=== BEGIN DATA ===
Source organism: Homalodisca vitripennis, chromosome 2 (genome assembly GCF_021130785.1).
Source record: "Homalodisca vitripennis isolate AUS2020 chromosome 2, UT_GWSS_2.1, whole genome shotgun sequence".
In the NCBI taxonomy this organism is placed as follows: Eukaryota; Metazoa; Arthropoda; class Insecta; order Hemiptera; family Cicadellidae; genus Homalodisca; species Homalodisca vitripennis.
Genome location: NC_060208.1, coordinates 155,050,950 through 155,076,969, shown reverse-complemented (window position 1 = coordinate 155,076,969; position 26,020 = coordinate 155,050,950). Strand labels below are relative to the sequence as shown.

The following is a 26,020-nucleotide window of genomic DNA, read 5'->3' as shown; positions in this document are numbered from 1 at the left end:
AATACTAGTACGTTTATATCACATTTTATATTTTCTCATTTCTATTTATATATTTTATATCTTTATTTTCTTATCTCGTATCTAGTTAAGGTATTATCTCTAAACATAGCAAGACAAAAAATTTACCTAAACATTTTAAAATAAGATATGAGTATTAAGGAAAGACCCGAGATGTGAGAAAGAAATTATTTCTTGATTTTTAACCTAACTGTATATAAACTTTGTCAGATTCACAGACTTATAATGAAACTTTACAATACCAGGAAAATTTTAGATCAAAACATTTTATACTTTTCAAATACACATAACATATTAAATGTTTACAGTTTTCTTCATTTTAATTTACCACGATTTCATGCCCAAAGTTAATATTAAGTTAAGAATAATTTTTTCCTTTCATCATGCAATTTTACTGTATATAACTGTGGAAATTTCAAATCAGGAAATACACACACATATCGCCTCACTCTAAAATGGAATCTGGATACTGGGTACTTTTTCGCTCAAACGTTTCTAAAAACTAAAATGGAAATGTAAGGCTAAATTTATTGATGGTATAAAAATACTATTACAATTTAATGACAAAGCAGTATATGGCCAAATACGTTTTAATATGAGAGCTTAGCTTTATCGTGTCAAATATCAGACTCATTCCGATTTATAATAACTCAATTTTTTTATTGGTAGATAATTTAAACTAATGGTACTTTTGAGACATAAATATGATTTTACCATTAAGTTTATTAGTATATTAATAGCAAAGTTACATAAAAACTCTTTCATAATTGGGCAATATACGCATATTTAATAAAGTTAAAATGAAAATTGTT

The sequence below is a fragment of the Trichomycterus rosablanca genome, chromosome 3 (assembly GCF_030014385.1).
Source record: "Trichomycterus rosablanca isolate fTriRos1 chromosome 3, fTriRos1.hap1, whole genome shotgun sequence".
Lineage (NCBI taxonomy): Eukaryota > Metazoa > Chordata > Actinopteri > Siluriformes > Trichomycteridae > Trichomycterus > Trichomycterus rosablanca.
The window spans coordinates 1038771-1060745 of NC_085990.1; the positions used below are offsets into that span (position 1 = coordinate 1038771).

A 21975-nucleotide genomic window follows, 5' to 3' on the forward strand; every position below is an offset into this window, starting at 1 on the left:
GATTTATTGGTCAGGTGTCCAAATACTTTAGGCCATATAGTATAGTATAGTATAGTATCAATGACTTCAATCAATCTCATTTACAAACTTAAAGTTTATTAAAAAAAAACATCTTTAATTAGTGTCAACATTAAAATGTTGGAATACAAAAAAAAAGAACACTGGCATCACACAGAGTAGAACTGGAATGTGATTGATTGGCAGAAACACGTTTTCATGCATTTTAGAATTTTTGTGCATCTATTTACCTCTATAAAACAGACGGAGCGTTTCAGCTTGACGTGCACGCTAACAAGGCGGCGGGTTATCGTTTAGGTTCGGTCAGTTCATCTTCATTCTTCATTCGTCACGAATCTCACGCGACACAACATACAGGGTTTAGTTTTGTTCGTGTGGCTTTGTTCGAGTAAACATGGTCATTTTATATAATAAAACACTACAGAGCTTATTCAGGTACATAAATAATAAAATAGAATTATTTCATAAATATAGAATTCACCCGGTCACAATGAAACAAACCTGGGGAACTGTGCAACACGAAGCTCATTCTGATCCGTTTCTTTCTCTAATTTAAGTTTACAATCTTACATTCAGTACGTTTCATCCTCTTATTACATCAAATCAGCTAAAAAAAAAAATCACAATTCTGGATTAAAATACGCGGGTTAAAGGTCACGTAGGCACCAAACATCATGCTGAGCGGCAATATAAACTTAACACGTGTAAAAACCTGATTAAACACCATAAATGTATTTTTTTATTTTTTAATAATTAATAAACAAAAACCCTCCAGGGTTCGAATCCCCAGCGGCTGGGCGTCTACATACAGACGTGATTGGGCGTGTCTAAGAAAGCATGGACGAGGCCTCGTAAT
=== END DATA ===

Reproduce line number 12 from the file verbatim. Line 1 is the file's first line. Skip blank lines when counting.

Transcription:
GATTTATTGGTCAGGTGTCCAAATACTTTAGGCCATATAGTATAGTATAGTATAGTATCAATGACTTCAATCAATCTCATTTACAAACTTAAAGTTTATTAAAAAAAAACATCTTTAATTAGTGTCAACATTAAAATGTTGGAATACAAAAAAAAAGAACACTGGCATCACACAGAGTAGAACTGGAATGTGATTGATTGGCAGAAACACGTTTTCATGCATTTTAGAATTTTTGTGCATCTATTTACCTCTATAAAACAGACGGAGCGTTTCAGCTTGACGTGCACGCTAACAAGGCGGCGGGTTATCGTTTAGGTTCGGTCAGTTCATCTTCATTCTTCATTCGTCACGAATCTCACGCGACACAACATACAGGGTTTAGTTTTGTTCGTGTGGCTTTGTTCGAGTAAACATGGTCATTTTATATAATAAAACACTACAGAGCTTATTCAGGTACATAAATAATAAAATAGAATTATTTCATAAATATAGAATTCACCCGGTCACAATGAAACAAACCTGGGGAACTGTGCAACACGAAGCTCATTCTGATCCGTTTCTTTCTCTAATTTAAGTTTACAATCTTACATTCAGTACGTTTCATCCTCTTATTACATCAAATCAGCTAAAAAAAAAAATCACAATTCTGGATTAAAATACGCGGGTTAAAGGTCACGTAGGCACCAAACATCATGCTGAGCGGCAATATAAACTTAACACGTGTAAAAACCTGATTAAACACCATAAATGTATTTTTTTATTTTTTAATAATTAATAAACAAAAACCCTCCAGGGTTCGAATCCCCAGCGGCTGGGCGTCTACATACAGACGTGATTGGGCGTGTCTAAGAAAGCATGGACGAGGCCTCGTAAT